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Fight against corruption in Ukraine and the US Story-level




By almost all accounts except his own, Vladimir Putin expected a quick and easy victory in the Ukraine. His frequent shakeups in command (at least eight generals have been ousted so far) suggest an inability to understand the basic problems of morale and discipline in his army, or, for that matter, the weaknesses of his hardware. Russia’s missiles, helicopters and tanks, like its soldiers, have failed more often than anyone, including Putin, seems to have expected. Yet among all the Russian president’s misjudgments, bribery may have been the weapon he most overestimated. Bribes to Ukrainian sailors and naval officers had reportedly worked wonders in 2014, allowing Russia to capture most of the Ukrainian Black Sea Fleet without a fight. (Extrapolating that achievement, Putin supposedly assigned over a billion dollars to a team of agents provocateurs who, eight years later, were supposed to plan a coup and install a friendly regime in kyiv). But this time, when Russian agents called with cash to distribute, top Ukrainian officials either turned them down or took the money without betraying their country.

In any case, this is how the Biden Administration tells the story in an anti-corruption manual, sensibly titled decleptification guide—Issued for the benefit of foreign aid workers and their partners abroad. Between invasions, Ukrainians had looked long and horrified at the estate of their ousted pro-Russian leader Viktor Yanukovych, with its golf course, bowling alley, vintage car collection, ostrich farm and ornate bathroom fixtures. They had pressured their new leaders to adopt an impressive-looking set of reforms. Then, finding those leaders unreliable, the Ukrainians sent them packing, voting to hand over the presidency and control of their parliament to a party of political neophytes running on a platform of only one promise: We will bring an honest government. .

They have a long way to go, as several recent war profiteering scandals (and resignation of public officials) certified. However, the Decleptification Guide calls Ukraine a success story, praising its efforts to reform the police, prosecutors, and courts; develop a “business culture committed to competition in the market under the rule of law”; and, most notably, “radically” expanding “the degree to which the government collects and makes available to the public a wide range of sources of electronic data about who owns what in the country and how state resources are spent.” Ukraine’s strong military performance “would not be possible without eight years of hard work building the dekleptification institutions,” the guide concludes. Russia, by contrast, is seen as having paid a heavy price for its “rampant corruption.” As an example, Lasha Tchantouridzé, a professor of international affairs at Norwich University in Vermont, cites the large number of Russian troop transports, self-propelled guns, trucks and support vehicles that got stuck in Ukrainian spring mud last year. . . Many of them appear to have been fitted with “cheap Chinese made tires”, rather than those prescribed by Michelin. Chantouridze writes, adding that the cost difference “probably ended up in the pockets of the tire contractors and defense officials who approved the deal.” Even some of the money allocated to bribe Ukrainian civilian and military leaders appears to have been siphoned off by Russian operatives, according to Tchantouridzé.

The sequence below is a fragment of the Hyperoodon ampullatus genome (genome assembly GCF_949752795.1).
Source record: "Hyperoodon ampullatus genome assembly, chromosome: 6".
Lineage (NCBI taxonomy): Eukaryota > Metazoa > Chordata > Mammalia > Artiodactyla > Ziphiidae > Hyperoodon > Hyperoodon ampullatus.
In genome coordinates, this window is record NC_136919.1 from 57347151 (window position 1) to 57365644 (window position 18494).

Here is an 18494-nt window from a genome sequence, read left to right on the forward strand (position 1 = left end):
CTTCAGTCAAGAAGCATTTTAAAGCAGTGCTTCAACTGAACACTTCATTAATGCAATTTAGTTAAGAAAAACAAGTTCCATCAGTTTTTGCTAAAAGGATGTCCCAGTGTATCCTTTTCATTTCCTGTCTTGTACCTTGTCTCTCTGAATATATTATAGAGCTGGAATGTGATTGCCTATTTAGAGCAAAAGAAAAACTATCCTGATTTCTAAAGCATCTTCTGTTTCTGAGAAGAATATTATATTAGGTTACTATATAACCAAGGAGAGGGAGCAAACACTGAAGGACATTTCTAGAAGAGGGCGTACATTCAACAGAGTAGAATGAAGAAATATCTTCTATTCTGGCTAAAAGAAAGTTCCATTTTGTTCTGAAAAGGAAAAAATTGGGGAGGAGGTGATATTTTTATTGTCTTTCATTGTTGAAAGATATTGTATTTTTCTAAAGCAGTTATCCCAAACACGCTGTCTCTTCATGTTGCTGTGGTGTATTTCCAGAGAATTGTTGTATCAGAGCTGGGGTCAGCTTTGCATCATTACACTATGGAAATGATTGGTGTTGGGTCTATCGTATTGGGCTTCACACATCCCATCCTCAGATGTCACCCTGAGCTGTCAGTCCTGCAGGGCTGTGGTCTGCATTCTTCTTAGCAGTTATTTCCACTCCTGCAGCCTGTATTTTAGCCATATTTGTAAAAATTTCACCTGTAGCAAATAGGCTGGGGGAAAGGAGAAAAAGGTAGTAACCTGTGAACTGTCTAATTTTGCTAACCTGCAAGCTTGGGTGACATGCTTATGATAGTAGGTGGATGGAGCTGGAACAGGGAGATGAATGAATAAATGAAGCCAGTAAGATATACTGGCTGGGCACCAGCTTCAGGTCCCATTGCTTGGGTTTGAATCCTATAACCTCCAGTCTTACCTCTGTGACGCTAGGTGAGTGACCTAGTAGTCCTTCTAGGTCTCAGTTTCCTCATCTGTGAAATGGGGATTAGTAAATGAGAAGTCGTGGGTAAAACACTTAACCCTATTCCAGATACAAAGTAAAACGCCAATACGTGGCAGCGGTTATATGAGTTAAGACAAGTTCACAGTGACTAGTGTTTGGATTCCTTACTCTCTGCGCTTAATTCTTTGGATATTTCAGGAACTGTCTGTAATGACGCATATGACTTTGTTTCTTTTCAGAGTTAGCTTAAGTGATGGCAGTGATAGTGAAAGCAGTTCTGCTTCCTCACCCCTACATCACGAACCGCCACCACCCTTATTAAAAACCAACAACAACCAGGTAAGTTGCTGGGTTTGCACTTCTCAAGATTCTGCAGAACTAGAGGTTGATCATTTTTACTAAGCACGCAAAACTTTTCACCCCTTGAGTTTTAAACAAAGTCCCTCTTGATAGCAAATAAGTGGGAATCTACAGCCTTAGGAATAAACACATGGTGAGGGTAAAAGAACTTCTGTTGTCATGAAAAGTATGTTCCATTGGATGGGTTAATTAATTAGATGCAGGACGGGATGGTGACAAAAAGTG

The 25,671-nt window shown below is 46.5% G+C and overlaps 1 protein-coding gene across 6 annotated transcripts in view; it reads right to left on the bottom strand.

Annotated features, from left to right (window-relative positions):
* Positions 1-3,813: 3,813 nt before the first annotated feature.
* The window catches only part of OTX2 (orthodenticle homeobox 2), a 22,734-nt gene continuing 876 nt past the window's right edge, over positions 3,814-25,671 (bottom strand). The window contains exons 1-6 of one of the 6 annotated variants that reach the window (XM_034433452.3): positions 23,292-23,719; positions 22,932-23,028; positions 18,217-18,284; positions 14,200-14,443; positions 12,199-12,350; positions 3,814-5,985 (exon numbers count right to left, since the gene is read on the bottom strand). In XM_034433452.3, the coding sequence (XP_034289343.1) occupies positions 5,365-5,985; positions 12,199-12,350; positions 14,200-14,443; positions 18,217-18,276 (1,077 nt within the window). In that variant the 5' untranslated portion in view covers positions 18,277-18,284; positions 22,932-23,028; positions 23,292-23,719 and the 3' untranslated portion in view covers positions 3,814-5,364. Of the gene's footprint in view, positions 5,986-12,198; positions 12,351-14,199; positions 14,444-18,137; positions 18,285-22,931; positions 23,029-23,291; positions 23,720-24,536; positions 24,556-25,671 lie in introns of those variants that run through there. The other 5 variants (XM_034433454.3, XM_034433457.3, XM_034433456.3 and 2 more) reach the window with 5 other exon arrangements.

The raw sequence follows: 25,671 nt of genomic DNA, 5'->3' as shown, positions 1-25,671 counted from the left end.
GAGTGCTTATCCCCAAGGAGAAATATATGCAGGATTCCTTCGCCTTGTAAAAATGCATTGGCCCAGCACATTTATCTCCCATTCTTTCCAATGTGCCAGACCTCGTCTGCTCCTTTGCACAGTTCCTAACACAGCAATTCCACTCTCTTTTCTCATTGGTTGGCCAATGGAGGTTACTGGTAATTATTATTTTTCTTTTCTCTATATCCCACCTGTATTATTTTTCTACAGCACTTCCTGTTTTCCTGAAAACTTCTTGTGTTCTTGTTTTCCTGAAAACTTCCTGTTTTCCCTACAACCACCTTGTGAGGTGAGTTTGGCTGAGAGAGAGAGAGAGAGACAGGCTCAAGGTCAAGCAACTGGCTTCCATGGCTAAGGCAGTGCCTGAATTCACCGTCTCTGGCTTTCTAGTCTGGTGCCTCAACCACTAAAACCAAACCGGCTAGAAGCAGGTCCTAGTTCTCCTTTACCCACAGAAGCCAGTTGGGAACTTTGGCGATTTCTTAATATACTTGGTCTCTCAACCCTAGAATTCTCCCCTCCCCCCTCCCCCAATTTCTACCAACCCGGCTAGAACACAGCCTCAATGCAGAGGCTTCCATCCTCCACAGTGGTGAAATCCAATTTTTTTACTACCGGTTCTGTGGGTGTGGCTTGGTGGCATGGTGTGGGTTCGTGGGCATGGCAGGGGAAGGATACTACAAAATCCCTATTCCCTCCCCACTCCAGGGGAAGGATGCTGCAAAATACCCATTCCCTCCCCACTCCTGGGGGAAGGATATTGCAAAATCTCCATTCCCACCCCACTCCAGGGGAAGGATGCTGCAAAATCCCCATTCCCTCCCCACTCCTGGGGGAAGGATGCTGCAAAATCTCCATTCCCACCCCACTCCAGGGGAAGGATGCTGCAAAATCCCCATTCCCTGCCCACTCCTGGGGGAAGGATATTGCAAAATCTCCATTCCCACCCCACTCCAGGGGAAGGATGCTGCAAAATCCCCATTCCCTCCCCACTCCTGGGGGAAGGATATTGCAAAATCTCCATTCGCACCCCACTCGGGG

The Decleptification Guide was published by the United States Agency for International Development, primarily as a playbook for aspiring reformers around the world, but also as a statement of this country’s commitment to the cause. America, he proclaims, will no longer be an apologist for thieves and dictators. “We’re going to bet on decleptification,” Samantha Power, the agency’s administrator, said the day she announced the guide’s creation last spring. It is a document that speaks hard. Most cleanup campaigns “fizzle out” within a couple of years, the authors warn. To beat the odds, would-be reformers must be prepared for “historic windows of opportunity,” when “the aggrieved masses pour into the streets or at the polls.” For corruption fighters unexpectedly in a position to shape policy, the Dekleptation Guide offers a set of practical recommendations, based on the record of actions taken, at various recent times, in Ukraine, Sierra Leone, Romania, Moldova, Malaysia, Georgia, South Africa and the Dominican Republic, among other countries. Yet with its heavy emphasis on financial disclosure, the guide has highlighted a policy area in which the United States falls conspicuously short.